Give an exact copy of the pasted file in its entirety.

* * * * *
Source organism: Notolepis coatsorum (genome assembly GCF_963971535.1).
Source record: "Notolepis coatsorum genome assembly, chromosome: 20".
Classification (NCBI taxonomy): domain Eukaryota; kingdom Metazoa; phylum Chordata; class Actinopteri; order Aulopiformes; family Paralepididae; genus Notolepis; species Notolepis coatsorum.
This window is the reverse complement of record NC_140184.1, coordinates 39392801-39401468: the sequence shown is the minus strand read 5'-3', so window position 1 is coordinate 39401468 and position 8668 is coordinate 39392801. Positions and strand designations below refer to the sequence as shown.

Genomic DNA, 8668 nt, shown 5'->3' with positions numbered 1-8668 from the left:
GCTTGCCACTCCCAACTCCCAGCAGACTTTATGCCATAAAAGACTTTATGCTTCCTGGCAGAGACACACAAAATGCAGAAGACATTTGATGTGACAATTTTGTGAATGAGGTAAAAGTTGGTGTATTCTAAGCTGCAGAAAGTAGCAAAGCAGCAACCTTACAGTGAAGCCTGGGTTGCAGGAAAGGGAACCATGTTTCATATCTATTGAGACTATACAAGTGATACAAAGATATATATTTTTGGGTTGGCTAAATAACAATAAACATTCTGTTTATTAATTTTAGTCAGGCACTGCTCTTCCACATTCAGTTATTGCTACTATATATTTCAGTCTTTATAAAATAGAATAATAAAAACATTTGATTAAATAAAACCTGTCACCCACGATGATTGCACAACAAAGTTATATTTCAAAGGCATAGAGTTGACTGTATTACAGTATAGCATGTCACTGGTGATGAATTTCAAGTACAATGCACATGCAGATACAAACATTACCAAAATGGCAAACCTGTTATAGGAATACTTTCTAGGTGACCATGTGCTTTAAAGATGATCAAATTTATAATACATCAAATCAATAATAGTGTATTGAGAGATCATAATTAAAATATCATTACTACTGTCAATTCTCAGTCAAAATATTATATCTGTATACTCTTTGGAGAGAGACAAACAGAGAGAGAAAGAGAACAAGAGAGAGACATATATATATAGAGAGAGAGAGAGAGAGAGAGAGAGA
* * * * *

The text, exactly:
Source organism: Notolepis coatsorum (genome assembly GCF_963971535.1).
Source record: "Notolepis coatsorum genome assembly, chromosome: 20".
Classification (NCBI taxonomy): domain Eukaryota; kingdom Metazoa; phylum Chordata; class Actinopteri; order Aulopiformes; family Paralepididae; genus Notolepis; species Notolepis coatsorum.
This window is the reverse complement of record NC_140184.1, coordinates 39392801-39401468: the sequence shown is the minus strand read 5'-3', so window position 1 is coordinate 39401468 and position 8668 is coordinate 39392801. Positions and strand designations below refer to the sequence as shown.

Genomic DNA, 8668 nt, shown 5'->3' with positions numbered 1-8668 from the left:
GCTTGCCACTCCCAACTCCCAGCAGACTTTATGCCATAAAAGACTTTATGCTTCCTGGCAGAGACACACAAAATGCAGAAGACATTTGATGTGACAATTTTGTGAATGAGGTAAAAGTTGGTGTATTCTAAGCTGCAGAAAGTAGCAAAGCAGCAACCTTACAGTGAAGCCTGGGTTGCAGGAAAGGGAACCATGTTTCATATCTATTGAGACTATACAAGTGATACAAAGATATATATTTTTGGGTTGGCTAAATAACAATAAACATTCTGTTTATTAATTTTAGTCAGGCACTGCTCTTCCACATTCAGTTATTGCTACTATATATTTCAGTCTTTATAAAATAGAATAATAAAAACATTTGATTAAATAAAACCTGTCACCCACGATGATTGCACAACAAAGTTATATTTCAAAGGCATAGAGTTGACTGTATTACAGTATAGCATGTCACTGGTGATGAATTTCAAGTACAATGCACATGCAGATACAAACATTACCAAAATGGCAAACCTGTTATAGGAATACTTTCTAGGTGACCATGTGCTTTAAAGATGATCAAATTTATAATACATCAAATCAATAATAGTGTATTGAGAGATCATAATTAAAATATCATTACTACTGTCAATTCTCAGTCAAAATATTATATCTGTATACTCTTTGGAGAGAGACAAACAGAGAGAGAAAGAGAACAAGAGAGAGACATATATATATAGAGAGAGAGAGAGAGAGAGAGAGAGA